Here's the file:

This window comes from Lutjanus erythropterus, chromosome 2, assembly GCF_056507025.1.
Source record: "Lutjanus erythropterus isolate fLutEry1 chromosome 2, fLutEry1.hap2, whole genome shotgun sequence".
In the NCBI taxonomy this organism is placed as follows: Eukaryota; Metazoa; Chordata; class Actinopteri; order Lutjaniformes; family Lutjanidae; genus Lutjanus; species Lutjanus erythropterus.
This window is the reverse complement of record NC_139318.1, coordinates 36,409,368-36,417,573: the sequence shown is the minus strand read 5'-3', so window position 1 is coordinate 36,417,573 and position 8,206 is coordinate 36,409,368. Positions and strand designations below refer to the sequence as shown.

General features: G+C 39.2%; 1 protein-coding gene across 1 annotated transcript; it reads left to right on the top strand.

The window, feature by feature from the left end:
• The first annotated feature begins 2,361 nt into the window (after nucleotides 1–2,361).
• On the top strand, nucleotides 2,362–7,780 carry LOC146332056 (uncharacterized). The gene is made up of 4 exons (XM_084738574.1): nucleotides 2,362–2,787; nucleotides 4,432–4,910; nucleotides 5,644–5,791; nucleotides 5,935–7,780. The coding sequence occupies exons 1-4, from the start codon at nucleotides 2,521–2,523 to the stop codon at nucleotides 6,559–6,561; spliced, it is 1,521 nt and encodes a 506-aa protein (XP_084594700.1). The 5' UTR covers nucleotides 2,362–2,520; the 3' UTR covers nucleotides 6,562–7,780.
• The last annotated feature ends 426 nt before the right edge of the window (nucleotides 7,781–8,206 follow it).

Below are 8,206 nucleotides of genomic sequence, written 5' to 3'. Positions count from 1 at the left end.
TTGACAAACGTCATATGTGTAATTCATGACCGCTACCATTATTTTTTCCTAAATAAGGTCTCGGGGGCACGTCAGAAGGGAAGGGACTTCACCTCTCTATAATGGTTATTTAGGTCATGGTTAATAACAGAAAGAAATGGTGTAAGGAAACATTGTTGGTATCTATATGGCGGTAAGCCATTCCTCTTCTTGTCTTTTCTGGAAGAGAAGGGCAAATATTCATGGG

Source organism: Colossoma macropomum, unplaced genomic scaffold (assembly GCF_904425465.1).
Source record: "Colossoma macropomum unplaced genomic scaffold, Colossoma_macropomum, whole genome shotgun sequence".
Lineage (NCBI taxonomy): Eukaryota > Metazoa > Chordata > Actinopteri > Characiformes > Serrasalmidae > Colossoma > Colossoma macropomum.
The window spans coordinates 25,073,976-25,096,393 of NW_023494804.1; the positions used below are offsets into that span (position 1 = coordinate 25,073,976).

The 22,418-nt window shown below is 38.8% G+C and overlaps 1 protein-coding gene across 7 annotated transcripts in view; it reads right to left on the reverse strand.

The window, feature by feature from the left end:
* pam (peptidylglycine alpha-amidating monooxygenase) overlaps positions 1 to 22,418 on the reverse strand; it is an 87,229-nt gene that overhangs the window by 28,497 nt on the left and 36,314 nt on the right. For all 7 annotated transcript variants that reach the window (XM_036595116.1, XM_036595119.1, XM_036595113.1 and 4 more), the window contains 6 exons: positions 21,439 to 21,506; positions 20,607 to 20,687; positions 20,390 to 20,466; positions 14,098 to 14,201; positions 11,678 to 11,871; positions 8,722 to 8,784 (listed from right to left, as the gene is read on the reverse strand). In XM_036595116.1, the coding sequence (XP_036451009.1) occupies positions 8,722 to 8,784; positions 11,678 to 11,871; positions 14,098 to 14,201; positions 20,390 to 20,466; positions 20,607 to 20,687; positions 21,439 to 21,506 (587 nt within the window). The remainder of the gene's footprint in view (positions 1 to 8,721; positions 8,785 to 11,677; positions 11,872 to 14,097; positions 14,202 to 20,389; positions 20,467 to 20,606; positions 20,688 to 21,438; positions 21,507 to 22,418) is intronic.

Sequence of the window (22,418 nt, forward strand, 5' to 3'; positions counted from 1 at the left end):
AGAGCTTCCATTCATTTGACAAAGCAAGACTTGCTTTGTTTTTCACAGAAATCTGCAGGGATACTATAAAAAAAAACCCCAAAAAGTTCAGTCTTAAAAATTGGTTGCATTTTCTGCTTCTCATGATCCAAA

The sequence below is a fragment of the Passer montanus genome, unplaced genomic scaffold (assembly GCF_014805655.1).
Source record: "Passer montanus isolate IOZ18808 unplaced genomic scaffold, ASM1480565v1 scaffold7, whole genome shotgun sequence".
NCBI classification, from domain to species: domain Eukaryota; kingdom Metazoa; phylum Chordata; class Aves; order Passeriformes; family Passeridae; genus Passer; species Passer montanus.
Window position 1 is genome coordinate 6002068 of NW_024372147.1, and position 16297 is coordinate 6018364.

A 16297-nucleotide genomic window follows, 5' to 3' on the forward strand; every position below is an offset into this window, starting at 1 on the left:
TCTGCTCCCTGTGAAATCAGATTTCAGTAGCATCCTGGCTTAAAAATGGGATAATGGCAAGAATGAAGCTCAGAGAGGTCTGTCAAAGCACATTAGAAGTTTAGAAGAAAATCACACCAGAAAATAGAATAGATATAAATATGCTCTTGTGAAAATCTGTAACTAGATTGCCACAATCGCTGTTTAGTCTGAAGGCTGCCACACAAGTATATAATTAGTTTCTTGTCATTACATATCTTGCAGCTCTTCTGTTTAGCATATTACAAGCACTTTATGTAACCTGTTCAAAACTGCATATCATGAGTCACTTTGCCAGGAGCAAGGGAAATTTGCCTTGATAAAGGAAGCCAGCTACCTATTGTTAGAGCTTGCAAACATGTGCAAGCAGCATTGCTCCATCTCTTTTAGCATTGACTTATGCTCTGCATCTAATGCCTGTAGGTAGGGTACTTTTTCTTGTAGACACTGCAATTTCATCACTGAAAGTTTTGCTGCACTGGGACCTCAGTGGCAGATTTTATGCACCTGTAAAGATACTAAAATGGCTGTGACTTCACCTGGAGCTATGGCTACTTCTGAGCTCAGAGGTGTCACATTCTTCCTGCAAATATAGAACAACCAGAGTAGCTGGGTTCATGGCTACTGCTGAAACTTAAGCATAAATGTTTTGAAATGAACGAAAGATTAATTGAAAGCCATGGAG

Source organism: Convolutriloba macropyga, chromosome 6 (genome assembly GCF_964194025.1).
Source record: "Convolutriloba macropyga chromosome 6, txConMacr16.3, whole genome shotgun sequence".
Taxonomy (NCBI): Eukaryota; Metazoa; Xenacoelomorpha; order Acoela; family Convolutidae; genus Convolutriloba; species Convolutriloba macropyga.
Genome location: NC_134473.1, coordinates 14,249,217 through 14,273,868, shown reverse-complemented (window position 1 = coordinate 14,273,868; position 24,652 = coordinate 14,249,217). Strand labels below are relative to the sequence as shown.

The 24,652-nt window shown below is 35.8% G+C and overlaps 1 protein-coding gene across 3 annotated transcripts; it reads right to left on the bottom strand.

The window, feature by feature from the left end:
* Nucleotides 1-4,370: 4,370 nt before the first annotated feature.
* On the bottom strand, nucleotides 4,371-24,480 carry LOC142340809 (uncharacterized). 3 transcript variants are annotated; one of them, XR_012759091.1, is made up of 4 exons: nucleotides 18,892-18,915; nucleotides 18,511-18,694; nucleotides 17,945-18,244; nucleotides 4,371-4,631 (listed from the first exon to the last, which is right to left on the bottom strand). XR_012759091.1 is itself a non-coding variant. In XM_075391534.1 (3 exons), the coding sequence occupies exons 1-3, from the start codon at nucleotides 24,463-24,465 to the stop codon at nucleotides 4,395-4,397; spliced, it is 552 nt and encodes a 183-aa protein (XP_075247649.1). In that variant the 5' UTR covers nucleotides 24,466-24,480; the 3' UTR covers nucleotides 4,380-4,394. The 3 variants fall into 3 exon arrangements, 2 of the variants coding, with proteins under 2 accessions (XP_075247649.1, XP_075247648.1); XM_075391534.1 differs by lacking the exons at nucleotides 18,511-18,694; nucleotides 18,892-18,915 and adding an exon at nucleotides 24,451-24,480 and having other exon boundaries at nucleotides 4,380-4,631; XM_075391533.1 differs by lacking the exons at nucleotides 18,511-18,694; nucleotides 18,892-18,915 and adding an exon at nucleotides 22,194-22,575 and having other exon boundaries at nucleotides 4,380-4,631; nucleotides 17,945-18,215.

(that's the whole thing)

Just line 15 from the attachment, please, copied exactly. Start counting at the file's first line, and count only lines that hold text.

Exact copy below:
The window spans coordinates 25,073,976-25,096,393 of NW_023494804.1; the positions used below are offsets into that span (position 1 = coordinate 25,073,976).